My whole Thirty Day Guitar Challenge series of videos is based on my opposite opinion. They are intended as essays, not instruction. My goal was to not have any new chords, scales, exercises, etc for anyone to learn, but to share some thinking about overall musicianship. They may or may not be what people are after, but for the record that’s what it’s about.

I have listened to all of Eric's 30 essays at least once and several 4x-5x. His tip in counting every other beat in "Groove" is now a habit in my practice/play. It made my music flow more. I need to take that tip to the next level as he suggests in this thread. I'm learning Mark Hanson's version of Windy and Warm right now focused only on the first section and employ Eric's tips on groove, tone, and playing it slowly and correctly. Very appreciative of what he did for the guitar community.

BTW, Portland sure seems to be the place to live if you are an acoustic guitar player with all the local talent around like Eric, Mark Hanson, Peghead Nation, etc.
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  #20  
Old 01-08-2017, 09:31 AM
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His tip in counting every other beat in "Groove" is now a habit in my practice/play. It made my music flow more.
and then once a measure, and then not at all. That should tell you something about wearing a tight straight jacket versus having freedom to breathe.
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  #21  
Old 01-08-2017, 01:06 PM
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You are so right, I need to learn how to internalize the beat.

"I can hear clearly now", pardon the pun!
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  #22  
Old 01-08-2017, 02:15 PM
MC5C MC5C is offline
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Using a metronome while you are learning a piece is very difficult, as it distracts from the primary effort really quite a lot. Using a metronome while you are practicing a piece is very good, and really helps mastery of the piece, as well as emphasizing good time. Using the metronome with the clicks on 2 and 4 (in 4/4 time) can be really useful if you are practicing a jazz piece.
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  #23  
Old 01-08-2017, 02:36 PM
EllaMom EllaMom is offline
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MC5C, I totally agree with you. At first, I just want to get the fingering right...with both hands, since I'm playing fingerstyle. I might not get it down perfect, but once I've figured it out and can play through with relatively few mistakes, then I bring in the metronome. It highlights where I am hesitating to play the next bit. In other words, it shows me the weak links, so I can work on those more.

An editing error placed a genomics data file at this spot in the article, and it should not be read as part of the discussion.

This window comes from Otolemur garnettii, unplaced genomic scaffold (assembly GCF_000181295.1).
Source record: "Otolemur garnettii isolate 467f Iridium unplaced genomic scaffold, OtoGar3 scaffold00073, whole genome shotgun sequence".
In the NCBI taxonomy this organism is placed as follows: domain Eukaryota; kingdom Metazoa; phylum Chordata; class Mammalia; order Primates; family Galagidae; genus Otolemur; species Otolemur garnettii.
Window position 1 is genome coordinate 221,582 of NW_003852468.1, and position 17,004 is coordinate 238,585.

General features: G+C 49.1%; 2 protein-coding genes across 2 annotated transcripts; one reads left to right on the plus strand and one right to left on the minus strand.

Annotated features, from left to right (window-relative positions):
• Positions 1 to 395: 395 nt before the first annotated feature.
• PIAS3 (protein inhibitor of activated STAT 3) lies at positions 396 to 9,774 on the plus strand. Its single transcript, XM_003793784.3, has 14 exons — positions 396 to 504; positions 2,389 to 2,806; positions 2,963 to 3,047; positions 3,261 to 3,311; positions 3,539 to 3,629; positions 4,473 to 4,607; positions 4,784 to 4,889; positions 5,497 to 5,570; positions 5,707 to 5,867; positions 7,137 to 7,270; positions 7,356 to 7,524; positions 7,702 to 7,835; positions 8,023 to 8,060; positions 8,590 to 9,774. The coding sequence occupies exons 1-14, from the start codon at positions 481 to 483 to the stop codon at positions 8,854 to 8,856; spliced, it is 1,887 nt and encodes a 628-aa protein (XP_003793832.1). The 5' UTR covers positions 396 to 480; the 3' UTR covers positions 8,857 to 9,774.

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  #24  
Old 01-09-2017, 06:17 AM
MC5C MC5C is offline
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Cognitively, as you think, the metronome is a distraction. It forces you to do two things at once, so that you cannot concentrate on just playing. So once you learn a piece you need to memorize it physically, and improve it musically. You really can't play a piece with metronome until it's really quite under your fingers, and it's a great aid to memorization. As is, oddly, playing your pieces while watching television. If you can do that, you probably know the piece!

If you want to improve time sense, play very simple tunes, far less complicated than your normal style. At this time playing the instrument is secondary, and time is primary. Different tempos, time signatures, click on 2/4, 1/3, just 1, just 4, 5/4, 6/8, etc. Just play scales and arpeggios.
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  #25  
Old 01-21-2017, 12:20 PM
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harleycaptain harleycaptain is offline
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Using one will let you know immediately what parts of a song need extra work. We tend to play "to death" the parts we are comfy with, and then stall and stutter when we hit that "spot". Set the metronome very slow and work through the tough spot with complete accuracy, then slowly bring it up to speed. Set it as slow as necessary to play it correctly before speeding up.
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  #26  
Old 01-21-2017, 02:01 PM
EllaMom EllaMom is offline
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Yes, harleycaptain, that is exactly what I'm doing. And it works!